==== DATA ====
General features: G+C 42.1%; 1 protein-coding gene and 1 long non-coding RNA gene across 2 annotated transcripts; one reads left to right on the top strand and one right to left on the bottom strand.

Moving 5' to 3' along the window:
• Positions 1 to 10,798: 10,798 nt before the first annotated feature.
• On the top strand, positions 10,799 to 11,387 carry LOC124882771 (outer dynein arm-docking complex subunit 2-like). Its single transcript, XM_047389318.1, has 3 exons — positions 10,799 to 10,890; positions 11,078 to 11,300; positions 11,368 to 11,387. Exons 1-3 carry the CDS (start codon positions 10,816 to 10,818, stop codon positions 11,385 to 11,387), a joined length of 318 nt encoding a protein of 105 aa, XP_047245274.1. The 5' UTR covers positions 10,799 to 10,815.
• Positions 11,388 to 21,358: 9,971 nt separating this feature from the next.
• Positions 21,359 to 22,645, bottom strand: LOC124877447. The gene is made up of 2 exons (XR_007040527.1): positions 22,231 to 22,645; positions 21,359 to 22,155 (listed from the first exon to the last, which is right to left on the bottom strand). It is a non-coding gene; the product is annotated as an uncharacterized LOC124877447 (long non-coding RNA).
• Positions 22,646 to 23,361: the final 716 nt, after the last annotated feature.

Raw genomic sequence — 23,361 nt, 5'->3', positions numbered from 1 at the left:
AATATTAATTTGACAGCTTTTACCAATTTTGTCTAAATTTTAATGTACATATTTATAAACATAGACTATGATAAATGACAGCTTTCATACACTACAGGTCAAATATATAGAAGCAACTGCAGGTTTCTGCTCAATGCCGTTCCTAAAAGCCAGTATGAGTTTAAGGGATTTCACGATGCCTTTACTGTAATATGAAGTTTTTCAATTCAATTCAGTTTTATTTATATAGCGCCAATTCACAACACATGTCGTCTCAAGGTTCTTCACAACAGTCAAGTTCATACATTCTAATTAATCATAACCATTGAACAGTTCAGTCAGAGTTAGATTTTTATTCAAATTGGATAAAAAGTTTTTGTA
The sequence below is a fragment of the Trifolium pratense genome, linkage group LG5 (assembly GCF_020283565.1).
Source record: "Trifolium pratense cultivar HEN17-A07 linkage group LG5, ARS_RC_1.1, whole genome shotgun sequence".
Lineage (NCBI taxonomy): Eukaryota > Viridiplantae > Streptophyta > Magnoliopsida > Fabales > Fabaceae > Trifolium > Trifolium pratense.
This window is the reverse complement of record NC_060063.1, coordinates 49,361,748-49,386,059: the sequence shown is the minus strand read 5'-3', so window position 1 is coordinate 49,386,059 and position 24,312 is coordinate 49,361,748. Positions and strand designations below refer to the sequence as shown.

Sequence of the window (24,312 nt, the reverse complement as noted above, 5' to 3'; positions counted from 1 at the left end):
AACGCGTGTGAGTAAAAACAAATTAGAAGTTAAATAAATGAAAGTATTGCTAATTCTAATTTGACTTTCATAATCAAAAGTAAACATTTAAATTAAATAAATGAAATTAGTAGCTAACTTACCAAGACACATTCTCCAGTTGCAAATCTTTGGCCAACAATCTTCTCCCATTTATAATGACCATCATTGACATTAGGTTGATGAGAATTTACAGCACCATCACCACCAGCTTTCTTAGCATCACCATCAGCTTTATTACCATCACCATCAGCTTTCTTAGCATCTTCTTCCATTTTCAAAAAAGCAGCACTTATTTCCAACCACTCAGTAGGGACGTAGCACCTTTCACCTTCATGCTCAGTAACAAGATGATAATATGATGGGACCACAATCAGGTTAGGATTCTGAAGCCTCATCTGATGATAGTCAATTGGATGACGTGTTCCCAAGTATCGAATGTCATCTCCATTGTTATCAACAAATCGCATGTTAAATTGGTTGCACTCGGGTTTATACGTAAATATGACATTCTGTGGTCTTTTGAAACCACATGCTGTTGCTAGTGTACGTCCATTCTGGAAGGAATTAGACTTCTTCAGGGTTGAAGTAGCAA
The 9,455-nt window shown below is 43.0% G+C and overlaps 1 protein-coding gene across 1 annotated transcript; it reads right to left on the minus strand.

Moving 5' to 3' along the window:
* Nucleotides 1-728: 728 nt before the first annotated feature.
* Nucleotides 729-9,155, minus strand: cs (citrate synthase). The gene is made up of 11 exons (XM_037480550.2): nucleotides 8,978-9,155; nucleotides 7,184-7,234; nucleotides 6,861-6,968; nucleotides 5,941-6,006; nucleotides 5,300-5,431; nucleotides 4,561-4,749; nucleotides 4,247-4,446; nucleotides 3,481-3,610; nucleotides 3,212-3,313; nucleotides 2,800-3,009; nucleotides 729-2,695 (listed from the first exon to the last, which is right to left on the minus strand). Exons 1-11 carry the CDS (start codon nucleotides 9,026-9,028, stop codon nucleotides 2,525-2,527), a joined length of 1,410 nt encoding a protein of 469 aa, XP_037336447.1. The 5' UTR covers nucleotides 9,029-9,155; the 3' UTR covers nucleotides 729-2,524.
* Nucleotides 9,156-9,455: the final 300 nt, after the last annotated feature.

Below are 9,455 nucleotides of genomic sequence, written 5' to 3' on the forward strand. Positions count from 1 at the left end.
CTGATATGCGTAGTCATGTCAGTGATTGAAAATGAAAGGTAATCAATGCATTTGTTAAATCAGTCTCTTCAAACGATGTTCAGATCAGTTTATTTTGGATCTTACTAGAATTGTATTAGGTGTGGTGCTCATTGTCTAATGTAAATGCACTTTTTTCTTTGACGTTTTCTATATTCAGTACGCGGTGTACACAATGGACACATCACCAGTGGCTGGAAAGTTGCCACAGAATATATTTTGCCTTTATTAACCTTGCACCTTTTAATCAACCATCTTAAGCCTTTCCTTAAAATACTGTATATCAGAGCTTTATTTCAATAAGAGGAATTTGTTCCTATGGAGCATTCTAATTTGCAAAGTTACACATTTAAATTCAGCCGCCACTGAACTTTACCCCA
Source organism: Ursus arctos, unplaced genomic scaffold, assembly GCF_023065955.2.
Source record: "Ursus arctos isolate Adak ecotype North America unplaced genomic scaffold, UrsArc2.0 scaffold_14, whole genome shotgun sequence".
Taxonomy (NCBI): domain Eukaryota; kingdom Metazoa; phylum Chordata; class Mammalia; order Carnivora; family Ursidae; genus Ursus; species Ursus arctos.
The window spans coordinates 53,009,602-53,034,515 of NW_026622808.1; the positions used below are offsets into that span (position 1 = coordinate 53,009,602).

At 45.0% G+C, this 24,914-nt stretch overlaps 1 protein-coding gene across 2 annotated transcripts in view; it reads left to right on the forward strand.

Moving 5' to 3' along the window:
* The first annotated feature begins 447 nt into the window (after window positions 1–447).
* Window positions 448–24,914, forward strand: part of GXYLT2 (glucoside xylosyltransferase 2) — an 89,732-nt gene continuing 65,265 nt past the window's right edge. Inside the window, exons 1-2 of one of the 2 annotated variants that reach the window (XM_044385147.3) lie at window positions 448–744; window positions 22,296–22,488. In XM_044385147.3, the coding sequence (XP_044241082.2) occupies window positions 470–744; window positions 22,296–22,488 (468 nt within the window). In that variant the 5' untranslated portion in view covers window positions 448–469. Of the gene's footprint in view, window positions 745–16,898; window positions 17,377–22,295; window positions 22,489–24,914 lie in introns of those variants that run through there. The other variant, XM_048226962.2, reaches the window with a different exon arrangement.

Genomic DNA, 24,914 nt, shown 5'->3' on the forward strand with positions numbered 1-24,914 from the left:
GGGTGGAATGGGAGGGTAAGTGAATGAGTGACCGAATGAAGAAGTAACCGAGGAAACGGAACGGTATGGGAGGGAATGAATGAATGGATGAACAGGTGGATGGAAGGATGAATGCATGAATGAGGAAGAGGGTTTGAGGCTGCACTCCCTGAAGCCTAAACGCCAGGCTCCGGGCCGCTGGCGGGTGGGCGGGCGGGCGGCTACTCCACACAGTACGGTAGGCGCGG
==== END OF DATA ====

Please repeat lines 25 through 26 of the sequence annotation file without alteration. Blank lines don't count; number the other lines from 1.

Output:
Taxonomy (NCBI): domain Eukaryota; kingdom Metazoa; phylum Chordata; class Mammalia; order Carnivora; family Ursidae; genus Ursus; species Ursus arctos.
The window spans coordinates 53,009,602-53,034,515 of NW_026622808.1; the positions used below are offsets into that span (position 1 = coordinate 53,009,602).